What the History of Civil Rights Movements Can Tell Us About Civil Unrest During a Global Pandemic

Rosa Parks being fingerprinted on February 22, 1956. Wikimedia Commons.

Listening to Angela Davis speak about the achievements of the Black Panther Party, I was particularly struck by her depiction of two commonly juxtaposed ‘styles’ of civil rights struggle in the United States — one ‘successful’, one ‘unsuccessful’. Davis begins by telling us about the iconic 1956 picture of Rosa Parks sitting on a bus that appears to be populated by only her and the white man sitting behind her. The picture is meant to represent Rosa Parks’ act of civil disobedience, a “peaceful ambiance”, and “an individualist focus.” But what we see in it is ultimately a single triumphant black woman and a defeated anonymous white male individual. This image, Davis tells us, has been incorporated into American history, used to mark two radically different periods in the development of American democracy, and to explain how the nation came to be what it is today. As such, this picture tells us not only a story of discrimination overcome and of wrongs righted, but also “stands for the triumph of American democracy” and “invites identification” with the heroic individualism of Rosa Parks.

On the other hand, we have the Black Panther Party whose photographs, according to Davis, “still appear as marginal, exotic, utterly incapable of being incorporated into a historical narrative…that explains where we are today”. Unlike Rosa Parks’ picture, images of the Black Panthers are about “rebels, the lumpenproletariats, militants, they aren’t peaceful, they aren’t non-violent”. It is easy to see here that the Black Panthers’ exclusion from American history as an important moment in the nation’s democratic development might be related to their radical incompatibility with the celebrated image of civil disobedience and cool-headed democratic political engagement represented by the figure of Rosa Parks.

The images of Rosa Parks and of the Black Panther Party therefore symbolize two radically incompatible styles of political practice that continue to reappear in moments of civil unrest to inform and justify attitudes toward specific types of demonstrations and organizing. In the figure of Rosa Parks, for instance, we find a peaceful and individualist style of citizenship and democratic practice that, according to mainstream American history, was not only successful but also able to push American democracy as a whole to a new and more progressive stage of development. The Black Panther Party, on the other hand, stands for the opposite of this. In them, we are told, one finds a radical and aggressive style of political practice that failed to do what it set out to do while struggling to maintain its own integrity due to internal and external conflicts.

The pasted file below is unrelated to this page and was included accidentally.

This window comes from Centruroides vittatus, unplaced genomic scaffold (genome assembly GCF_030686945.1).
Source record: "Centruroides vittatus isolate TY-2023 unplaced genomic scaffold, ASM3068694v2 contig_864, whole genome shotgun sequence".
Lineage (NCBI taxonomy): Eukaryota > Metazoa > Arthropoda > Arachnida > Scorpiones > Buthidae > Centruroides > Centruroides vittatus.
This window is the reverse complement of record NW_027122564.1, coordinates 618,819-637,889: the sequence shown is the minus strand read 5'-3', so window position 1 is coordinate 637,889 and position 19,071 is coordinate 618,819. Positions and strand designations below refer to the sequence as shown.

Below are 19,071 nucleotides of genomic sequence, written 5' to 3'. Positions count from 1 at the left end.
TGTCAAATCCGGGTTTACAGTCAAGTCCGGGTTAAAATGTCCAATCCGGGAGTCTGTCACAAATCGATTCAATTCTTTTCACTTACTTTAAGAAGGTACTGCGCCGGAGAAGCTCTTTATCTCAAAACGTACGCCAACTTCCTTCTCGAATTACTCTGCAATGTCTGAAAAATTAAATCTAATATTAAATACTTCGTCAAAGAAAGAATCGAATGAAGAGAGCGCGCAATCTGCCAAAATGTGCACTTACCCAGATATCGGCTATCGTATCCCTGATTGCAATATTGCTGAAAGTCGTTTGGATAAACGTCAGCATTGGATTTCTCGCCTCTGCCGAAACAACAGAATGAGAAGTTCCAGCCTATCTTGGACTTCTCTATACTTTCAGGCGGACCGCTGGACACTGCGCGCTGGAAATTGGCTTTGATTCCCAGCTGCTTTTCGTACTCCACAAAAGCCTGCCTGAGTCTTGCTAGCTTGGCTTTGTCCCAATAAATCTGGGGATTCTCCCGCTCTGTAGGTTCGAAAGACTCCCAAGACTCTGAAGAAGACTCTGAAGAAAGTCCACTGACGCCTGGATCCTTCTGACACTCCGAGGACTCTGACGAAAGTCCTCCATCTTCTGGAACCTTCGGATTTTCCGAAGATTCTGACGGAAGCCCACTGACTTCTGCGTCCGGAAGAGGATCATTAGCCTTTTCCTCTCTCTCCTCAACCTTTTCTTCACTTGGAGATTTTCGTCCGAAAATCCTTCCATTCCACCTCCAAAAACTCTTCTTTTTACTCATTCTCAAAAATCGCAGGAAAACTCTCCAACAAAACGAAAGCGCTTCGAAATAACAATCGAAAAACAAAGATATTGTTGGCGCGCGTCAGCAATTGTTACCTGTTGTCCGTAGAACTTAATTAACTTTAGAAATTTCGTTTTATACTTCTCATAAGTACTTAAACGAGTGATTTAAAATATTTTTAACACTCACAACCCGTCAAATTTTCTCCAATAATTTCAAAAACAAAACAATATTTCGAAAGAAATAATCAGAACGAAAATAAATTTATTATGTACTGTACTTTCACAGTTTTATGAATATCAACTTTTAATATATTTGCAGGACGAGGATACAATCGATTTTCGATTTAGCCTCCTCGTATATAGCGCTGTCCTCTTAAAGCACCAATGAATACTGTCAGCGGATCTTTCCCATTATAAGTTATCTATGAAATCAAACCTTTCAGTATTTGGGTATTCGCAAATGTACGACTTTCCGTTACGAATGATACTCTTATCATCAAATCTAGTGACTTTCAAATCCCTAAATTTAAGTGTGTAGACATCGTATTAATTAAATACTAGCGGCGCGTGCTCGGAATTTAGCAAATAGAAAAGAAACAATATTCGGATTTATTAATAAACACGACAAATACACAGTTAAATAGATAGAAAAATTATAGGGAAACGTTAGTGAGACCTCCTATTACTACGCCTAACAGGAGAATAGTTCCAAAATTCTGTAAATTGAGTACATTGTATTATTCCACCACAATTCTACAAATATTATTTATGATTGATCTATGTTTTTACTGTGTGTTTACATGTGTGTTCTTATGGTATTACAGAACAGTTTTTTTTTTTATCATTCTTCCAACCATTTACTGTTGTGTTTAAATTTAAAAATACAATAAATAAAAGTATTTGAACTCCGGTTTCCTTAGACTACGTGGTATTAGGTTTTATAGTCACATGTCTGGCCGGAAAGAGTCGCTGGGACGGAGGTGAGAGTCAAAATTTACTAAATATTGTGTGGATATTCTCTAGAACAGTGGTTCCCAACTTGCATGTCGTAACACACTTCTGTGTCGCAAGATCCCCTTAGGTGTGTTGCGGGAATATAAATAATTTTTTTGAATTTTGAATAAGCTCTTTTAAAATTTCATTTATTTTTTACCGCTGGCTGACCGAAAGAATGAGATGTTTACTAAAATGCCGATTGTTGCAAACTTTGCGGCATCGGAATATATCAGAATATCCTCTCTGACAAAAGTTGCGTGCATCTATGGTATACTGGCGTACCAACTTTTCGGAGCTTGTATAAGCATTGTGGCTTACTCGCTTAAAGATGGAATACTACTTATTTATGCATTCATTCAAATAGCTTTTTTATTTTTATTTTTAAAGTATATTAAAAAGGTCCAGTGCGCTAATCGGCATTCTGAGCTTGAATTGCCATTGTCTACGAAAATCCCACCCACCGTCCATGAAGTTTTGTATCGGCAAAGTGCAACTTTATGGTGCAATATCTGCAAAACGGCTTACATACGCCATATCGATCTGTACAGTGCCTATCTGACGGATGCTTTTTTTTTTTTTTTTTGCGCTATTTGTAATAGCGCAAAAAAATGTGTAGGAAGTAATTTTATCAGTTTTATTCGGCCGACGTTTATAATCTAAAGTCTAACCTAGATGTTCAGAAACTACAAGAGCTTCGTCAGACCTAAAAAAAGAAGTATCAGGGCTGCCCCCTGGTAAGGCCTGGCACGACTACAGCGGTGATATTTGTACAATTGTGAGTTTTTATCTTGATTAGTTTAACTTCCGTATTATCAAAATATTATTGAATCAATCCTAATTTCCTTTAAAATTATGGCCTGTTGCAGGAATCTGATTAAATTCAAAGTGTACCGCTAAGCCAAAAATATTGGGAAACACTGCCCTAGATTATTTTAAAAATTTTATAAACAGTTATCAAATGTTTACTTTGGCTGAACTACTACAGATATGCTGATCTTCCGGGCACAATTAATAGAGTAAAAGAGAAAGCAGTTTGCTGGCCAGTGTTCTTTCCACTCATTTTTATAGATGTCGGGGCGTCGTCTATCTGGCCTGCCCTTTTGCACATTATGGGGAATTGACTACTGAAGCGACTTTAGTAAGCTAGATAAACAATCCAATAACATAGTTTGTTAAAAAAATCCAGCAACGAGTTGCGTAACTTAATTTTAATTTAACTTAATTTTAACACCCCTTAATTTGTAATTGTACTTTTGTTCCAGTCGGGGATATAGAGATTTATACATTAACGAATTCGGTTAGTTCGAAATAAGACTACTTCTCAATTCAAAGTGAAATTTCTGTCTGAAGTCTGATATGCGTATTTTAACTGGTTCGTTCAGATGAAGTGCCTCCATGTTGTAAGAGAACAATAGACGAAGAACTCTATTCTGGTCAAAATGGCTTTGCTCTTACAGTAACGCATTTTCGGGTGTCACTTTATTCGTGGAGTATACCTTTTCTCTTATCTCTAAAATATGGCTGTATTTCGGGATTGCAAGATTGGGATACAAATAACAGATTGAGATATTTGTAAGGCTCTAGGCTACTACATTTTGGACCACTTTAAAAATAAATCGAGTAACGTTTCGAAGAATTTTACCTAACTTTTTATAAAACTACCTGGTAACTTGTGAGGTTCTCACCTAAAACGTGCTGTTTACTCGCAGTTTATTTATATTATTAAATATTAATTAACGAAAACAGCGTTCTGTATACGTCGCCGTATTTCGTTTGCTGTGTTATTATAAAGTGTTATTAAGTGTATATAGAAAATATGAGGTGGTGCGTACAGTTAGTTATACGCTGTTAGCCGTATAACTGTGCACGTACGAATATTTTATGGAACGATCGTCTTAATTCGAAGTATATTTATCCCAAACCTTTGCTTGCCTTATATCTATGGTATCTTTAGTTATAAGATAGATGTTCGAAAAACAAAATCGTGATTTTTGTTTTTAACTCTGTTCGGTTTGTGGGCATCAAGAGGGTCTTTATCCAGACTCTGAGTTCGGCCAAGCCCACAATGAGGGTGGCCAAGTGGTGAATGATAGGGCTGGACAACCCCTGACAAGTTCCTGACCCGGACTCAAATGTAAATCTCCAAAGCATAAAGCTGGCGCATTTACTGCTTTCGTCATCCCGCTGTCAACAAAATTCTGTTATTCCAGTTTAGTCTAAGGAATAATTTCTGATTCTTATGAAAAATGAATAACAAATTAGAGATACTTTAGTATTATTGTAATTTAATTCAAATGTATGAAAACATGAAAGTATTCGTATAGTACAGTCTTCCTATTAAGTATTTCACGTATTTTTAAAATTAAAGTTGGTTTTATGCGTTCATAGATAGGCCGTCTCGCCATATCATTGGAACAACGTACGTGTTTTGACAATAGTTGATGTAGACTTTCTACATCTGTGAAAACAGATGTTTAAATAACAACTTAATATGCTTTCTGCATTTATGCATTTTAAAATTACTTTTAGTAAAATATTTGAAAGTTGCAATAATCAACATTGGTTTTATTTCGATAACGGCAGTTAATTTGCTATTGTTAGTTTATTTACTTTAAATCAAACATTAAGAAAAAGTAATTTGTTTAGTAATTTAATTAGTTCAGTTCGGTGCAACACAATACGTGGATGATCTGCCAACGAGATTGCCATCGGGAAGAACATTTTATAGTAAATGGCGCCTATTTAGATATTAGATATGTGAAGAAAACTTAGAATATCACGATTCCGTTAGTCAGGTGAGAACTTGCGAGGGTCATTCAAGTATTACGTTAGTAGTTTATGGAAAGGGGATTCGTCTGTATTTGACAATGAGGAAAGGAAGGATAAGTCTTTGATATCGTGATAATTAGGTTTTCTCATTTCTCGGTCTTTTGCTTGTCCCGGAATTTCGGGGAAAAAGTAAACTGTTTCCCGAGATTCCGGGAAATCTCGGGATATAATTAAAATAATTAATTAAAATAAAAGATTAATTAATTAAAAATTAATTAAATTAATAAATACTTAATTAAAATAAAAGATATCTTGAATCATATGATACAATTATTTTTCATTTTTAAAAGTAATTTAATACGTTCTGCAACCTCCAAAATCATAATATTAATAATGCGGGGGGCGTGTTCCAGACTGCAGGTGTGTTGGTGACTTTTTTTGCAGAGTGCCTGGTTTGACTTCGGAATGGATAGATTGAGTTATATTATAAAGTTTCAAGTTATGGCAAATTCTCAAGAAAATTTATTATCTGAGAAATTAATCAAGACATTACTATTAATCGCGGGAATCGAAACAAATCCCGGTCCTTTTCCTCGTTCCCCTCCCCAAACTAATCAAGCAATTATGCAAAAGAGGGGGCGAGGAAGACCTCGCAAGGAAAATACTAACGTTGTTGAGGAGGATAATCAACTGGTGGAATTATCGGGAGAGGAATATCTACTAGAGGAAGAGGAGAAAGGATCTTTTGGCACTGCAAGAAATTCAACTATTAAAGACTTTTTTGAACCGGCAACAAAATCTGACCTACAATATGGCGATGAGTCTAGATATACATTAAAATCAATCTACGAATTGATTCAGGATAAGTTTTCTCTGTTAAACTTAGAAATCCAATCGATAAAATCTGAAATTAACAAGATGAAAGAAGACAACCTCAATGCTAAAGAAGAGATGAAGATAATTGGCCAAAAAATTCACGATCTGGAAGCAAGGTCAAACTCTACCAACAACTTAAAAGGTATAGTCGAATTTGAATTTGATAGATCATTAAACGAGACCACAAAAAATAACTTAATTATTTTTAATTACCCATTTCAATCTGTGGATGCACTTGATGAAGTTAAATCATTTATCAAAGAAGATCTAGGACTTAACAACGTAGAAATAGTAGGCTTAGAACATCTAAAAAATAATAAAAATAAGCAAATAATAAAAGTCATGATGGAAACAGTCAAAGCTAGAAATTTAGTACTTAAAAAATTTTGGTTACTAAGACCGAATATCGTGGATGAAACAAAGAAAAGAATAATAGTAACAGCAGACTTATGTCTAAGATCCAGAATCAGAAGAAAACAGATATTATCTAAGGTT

Yet, this mainstream framing of these civil rights movements and corresponding tactics only holds when we overlook (as is typically done) Rosa Parks’ experience as a trained organizer (e.g. as a member of the NAACP) and the success and longevity of programs founded by the Black Panther Party (e.g. the Breakfast program). What we have here is therefore a false narrative about the nature and potential success of two artificially constructed styles of political practice concerning civil rights movements in America. What is left out of this narrative is not only the significant overlap between the political and organizational logics informing the two movements, but also how they emerged as powerfully unique responses to shared realities of anti-black racism that — contrary to the radical change in American democracy that the figure of Rosa Parks is supposed to symbolize — continue to ignite civil unrest today. Also overlooked or understated are the contributions of non-black groups and individuals to these civil rights movements. As such, this narrative downplays not only the importance of creatively resourceful and system-oriented grassroots political organization in favour of an idealist, individualist, and ‘civil’ style of political practice, but also obscures important contributions made by widely different actors who joined the movement because of a shared interest in its success or on purely ethical grounds.